Community Government

City Council extends short-term rental moratorium, interim zoning measure

Posted on March 29th, 2022 By:

The Gig Harbor City Council on Monday renewed two emergency ordinances originally enacted in September.

One extends interim zoning for transitional housing, permanent supportive housing, emergency shelters and emergency housing. The interim zoning was approved by the council last fall.

The interim regulations were adopted in response to 2021 legislation that requires cities to amend their comprehensive plans and zoning codes regarding such housing.

The planning commission held several hearings in the past six months and had planned to recommend new zoning regulations in early March. However, the city received new information from the state Department of Commerce that requires more study and, possibly, additional public hearings. Hence the need to renew the interim zoning controls for another six months.

Community Development Director Katrina Knutson said her department hopes to have a recommendation for council consideration within a month.

Short-term rentals

The council also renewed a moratorium, passed last fall, on acceptance of new short-term rental applications.

The moratorium was issued in response to concerns regarding the rise in short-term rentals and the lack of appropriate permitting guidelines. Because city code currently doesn’t address short term rentals, the Community Development Department has temporarily included them under the a land-use designation known as “Lodging Level 1.”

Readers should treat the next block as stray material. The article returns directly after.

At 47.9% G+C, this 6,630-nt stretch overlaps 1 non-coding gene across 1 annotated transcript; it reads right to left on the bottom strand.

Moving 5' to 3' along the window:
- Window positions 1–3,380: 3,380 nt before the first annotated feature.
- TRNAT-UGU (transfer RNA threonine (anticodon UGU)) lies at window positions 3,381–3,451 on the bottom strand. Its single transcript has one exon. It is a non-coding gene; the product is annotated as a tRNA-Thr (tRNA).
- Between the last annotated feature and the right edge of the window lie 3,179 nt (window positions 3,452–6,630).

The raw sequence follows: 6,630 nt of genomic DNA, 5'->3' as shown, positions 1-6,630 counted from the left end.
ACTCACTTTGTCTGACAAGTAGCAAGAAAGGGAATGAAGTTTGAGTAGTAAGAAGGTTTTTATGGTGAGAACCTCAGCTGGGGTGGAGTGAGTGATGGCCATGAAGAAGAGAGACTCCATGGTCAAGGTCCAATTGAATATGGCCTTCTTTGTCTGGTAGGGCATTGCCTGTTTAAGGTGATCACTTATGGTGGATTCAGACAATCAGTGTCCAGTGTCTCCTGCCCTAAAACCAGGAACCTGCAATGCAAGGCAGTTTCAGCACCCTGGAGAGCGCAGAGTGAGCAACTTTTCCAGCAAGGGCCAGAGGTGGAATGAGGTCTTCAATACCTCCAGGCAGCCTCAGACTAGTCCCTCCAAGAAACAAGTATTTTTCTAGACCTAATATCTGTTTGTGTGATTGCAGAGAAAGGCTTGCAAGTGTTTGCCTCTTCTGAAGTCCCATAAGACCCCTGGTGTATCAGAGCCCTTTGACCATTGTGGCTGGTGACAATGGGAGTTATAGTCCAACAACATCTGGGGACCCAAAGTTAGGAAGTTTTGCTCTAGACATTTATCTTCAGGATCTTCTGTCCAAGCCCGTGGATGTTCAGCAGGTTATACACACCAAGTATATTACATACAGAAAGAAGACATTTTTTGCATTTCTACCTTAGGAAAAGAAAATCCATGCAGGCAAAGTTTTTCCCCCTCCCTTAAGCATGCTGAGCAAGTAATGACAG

According to Knutson, that category wasn’t created for such a use. It alludes to a lodging type in which the owner/operator lives on the premises, and it doesn’t specify an amount of time for such rentals.

A recent survey found that there may be as many as 60 short-term rentals operating in Gig Harbor, and only two of them are properly permitted, Knutson said.

During the moratorium, the planning commission received comments from more than three dozen residents.

“The comments are very well thought-out and that will be helpful to us in crafting the new legislation,” Knutson said.

The department has also researched how other cities handle short-term rental regulations.

Because of staffing shortages, Community Development wasn’t able to finalize recommendations for code updates within the six-month time frame. The department is now fully staffed “and we’re moving ahead on this, and we anticipate that it will be done in three months,” Knutson said.

Also on Monday: The City Council approved its first two-year strategic plan.

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